That’s right, I’m outtahere.
I’m already in Africa, where I will spend the next year.
Africa! How about that! — Cameroon, to be precise. Me. Africa. Imagine.
I’m just about the most provincial person I know. A trip to Burlington for me is a big deal. I have traveled much in Addison County. I am one comforted by routine and familiarity.
I teach a course at Middlebury on the literature and culture of Northern New England, which is essentially an examination of the Yankee archetype. I use myself as Exhibit A.
So I’m a Yankee. Worse, I am a Swedish Yankee. I grew up in Maine and have lived in Vermont for 35 years or so. My dad’s parents emigrated from Sweden. That side of the family is full of Nordic reserve. Sometimes you can’t tell if my people have a pulse.
Little do people know that beneath the placid surface we Yankees are a seething mass of anxiety.
This year in Africa is so far out of my comfort zone ... it’s out of my comfort hemisphere, out of my comfort galaxy.
How did it come to this? What am I doing in Africa?
My wife, Brett Millier, is up for a scheduled sabbatical from her Middlebury College teaching this year. She has been awarded a Fulbright Fellowship in Cameroon. She thought it would be a good time to go away as a family, live somewhere else, before our kids — Peter, 18, and Annie, 16 — were big and on their own.
I agreed: good idea.
The last time Brett and I had the chance to get away together for the year was in 1995-96 when she had a sabbatical and I was between things at Middlebury College.
We went to Maine — and had an idyllic year on the southern Maine coast. We cared for our infant baby Peter (who just graduated from high school!) and succeeded in our academic tasks too.
Every morning, after Peter was fed, between 5:00 and 6:00, he and I went exploring for the best breakfast places from Kittery to Scarborough. On the way home, Peter fell asleep in his car seat and I found a scenic spot overlooking the ocean and read the Boston Globe before heading back to Ogunquit and starting the day.
So I was cool with the idea of another sabbatical away. Maybe back to Maine. If something works, then do it again, if it ain’t broke ... that’s the Yankee way.
Brett’s not a Yankee, doesn’t take the same pleasure in repetition and comfort. She’s a Westerner, born in Kansas, raised in Arizona, Oregon, and California. Let’s not go back to Maine, she said.
So then I suggested British Columbia, Western Canada, 3,000 miles away. A colleague had taken his family there for a year and had a good time.
Not Canada, Brett said.
OK, someplace really different, I offered. Ireland? I had been to Ireland a couple times in my job at the college, visiting Irish universities. It was beautiful and culturally stimulating.
No, let’s go somewhere and learn a different language, she said.
Sweden! I have never been there. My people!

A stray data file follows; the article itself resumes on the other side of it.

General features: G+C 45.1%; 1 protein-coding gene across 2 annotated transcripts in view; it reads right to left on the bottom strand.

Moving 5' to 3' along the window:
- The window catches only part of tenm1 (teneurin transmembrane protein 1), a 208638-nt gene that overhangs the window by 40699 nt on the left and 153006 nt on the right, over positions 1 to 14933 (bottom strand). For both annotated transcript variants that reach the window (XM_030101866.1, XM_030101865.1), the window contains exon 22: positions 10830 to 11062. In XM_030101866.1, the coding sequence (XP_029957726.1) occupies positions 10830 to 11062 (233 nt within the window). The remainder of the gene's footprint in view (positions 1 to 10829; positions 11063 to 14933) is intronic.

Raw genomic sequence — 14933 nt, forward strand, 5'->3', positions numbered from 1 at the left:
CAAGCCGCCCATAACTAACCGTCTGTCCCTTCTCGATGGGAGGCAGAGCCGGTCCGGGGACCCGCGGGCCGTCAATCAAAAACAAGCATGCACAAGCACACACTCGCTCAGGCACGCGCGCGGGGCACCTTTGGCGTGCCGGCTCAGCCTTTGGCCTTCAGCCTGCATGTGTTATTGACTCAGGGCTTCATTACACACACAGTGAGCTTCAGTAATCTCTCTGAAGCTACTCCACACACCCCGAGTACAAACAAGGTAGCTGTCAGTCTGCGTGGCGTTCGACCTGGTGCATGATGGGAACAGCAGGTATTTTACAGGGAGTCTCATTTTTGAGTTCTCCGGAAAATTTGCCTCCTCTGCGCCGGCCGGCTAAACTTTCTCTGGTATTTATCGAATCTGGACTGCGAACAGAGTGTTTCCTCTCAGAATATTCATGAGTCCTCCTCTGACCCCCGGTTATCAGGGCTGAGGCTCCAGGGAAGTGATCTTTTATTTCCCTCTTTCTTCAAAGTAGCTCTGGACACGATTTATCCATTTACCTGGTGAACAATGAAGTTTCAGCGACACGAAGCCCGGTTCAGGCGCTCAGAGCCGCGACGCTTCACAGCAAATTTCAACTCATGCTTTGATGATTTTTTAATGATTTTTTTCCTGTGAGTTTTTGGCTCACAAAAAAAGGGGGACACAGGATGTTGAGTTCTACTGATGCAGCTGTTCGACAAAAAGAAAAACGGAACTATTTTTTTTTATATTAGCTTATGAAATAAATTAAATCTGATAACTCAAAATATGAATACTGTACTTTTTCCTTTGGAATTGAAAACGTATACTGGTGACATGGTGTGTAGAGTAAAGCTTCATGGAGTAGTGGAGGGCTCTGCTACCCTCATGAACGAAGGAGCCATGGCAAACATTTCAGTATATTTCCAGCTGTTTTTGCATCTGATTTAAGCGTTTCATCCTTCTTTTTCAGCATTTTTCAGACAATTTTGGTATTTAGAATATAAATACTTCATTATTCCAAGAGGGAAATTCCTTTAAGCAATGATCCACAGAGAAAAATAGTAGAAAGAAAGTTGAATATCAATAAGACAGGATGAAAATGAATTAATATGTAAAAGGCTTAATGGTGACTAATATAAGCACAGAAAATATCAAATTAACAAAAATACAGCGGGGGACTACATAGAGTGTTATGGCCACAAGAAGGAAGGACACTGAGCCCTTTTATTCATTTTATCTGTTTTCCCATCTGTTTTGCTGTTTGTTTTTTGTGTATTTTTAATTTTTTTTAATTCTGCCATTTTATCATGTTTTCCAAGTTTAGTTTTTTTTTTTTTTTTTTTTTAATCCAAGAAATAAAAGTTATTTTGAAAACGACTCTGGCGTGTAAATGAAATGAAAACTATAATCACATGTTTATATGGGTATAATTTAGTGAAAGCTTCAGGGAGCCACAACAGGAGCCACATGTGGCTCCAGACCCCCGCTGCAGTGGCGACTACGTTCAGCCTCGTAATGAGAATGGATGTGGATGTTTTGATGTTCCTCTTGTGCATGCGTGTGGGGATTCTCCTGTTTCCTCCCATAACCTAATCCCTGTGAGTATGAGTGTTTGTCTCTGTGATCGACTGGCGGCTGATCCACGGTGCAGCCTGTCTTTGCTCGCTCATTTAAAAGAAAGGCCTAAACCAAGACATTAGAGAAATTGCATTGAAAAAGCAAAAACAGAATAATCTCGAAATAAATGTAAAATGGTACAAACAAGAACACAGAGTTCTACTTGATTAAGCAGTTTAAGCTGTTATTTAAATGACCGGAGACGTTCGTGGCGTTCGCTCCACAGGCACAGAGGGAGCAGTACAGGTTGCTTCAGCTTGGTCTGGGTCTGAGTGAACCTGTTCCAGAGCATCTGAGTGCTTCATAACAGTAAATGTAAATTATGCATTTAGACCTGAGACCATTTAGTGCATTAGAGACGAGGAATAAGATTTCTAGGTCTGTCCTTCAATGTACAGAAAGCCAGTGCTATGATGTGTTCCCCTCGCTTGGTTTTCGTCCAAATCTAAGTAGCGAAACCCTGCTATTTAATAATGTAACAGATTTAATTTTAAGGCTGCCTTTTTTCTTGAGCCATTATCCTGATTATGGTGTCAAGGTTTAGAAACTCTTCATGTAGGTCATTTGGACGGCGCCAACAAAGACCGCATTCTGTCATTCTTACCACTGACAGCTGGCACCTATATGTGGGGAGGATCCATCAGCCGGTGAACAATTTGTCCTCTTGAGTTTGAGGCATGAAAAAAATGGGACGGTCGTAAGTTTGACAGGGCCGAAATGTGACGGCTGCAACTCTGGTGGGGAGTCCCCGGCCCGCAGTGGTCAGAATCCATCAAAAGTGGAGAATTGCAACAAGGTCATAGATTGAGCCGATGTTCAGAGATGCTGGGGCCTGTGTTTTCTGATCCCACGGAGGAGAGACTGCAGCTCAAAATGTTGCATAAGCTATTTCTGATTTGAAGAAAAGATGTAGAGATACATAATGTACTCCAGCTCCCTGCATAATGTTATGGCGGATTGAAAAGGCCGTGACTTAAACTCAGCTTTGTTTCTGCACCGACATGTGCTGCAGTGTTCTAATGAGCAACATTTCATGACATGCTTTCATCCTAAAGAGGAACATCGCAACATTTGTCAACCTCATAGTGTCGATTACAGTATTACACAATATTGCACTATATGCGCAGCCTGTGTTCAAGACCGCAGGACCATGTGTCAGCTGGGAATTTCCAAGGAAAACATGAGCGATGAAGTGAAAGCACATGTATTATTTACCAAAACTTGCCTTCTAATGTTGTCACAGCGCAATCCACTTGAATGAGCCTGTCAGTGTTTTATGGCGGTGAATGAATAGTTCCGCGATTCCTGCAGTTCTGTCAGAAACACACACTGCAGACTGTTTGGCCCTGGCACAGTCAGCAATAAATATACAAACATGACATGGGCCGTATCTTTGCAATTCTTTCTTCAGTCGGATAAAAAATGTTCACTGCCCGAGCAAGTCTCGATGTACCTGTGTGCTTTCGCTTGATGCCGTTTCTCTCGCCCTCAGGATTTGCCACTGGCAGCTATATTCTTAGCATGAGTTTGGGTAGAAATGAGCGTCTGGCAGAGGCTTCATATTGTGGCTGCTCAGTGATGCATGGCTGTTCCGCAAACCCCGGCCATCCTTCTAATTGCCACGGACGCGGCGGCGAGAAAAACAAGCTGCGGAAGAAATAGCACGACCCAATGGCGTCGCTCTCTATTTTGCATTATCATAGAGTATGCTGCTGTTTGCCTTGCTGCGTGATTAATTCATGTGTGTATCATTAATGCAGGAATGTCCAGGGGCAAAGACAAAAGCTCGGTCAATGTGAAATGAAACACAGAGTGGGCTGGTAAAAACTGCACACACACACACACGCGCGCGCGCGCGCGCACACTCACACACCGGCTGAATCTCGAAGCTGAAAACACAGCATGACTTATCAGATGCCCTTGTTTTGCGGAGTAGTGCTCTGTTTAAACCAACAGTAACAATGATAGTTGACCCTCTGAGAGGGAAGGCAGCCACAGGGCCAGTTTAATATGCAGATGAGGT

Not Sweden. Too cold.
OK. Spain. I figured we’re going to Spain. Warm. Culturally stimulating. Language immersion. Spain’s OK, I thought, though a stretch for the Swedish Yankee. I thought I could do that.
So Brett went about investigating Fulbright opportunities and putting together the extensive, complicated applications.
Near the end of last summer, we were eating dinner on the back porch on a warm August night, when Brett told us she was applying for a Fulbright in Africa. All things considered that made the most sense.
I was taken aback. Way back. As ESPN’s Chris Berman would say, “back, back, back, back.” I left the table and went for a little walk around the house.
When I came back, I choked out, “What happened to Spain?”
Annie then checked in. Having just turned 15, she announced, “If I’m going to leave my friends and sports teams, I want to go someplace really different.”
From then on, Africa for a year was a possibility. Early this spring, Brett was informed she had been awarded the Fellowship in Cameroon.
With appointments like these in the academic world, the person in my position is called the “trailing spouse.” Rarely has that term been more literally true than in my case. My jobs in Africa are dad and husband.
The women, Brett and Annie, are intrepid; the men (Peter and I) are decidedly trepid.
We will be living in Yaounde, the capital of Cameroon, with a population of about 1.7 million, in a “mixed” neighborhood. While Vermont and Maine, my stomping grounds, are 1 percent black, Cameroon is 1 percent white. Everyone speaks French. It’s right on the Equator — temperatures in the 80s most of the year with two rainy seasons.
Making it my home for a year is my life’s greatest challenge to date. (Bigger than Basic Training in the Army at Fort Polk, Louisiana? Yes! That was just 10 weeks.)
Brett will be teaching American Literature to graduate students at the University of Yaounde. Annie will go to the ASOY (American School of Yaounde), probably Peter too, though he’s already graduated from high school and doesn’t have French so cannot attend the university. ASOY does have a basketball team, so that’s an inducement for Peter to repeat Grade 12.
When I told John Walsh, former chaplain at Middlebury College, about our Africa adventure at Reunions in June, he beamed, clasped my arm warmly, and exulted, “This will be a life-changing experience!”
“John,” I said, “that’s what I’m afraid of.”
I have never been one for taking chances, jumping off the high board. I tip-toe into the shallow water: I don’t run and take the plunge. I don’t rip the Band-Aid off: I remove it slowly.
Not this time.
Editor’s note: Karl Lindholm may gone from the country, but that doesn’t mean he will be gone from the Addison Independent. He has promised to send monthly dispatches from Africa.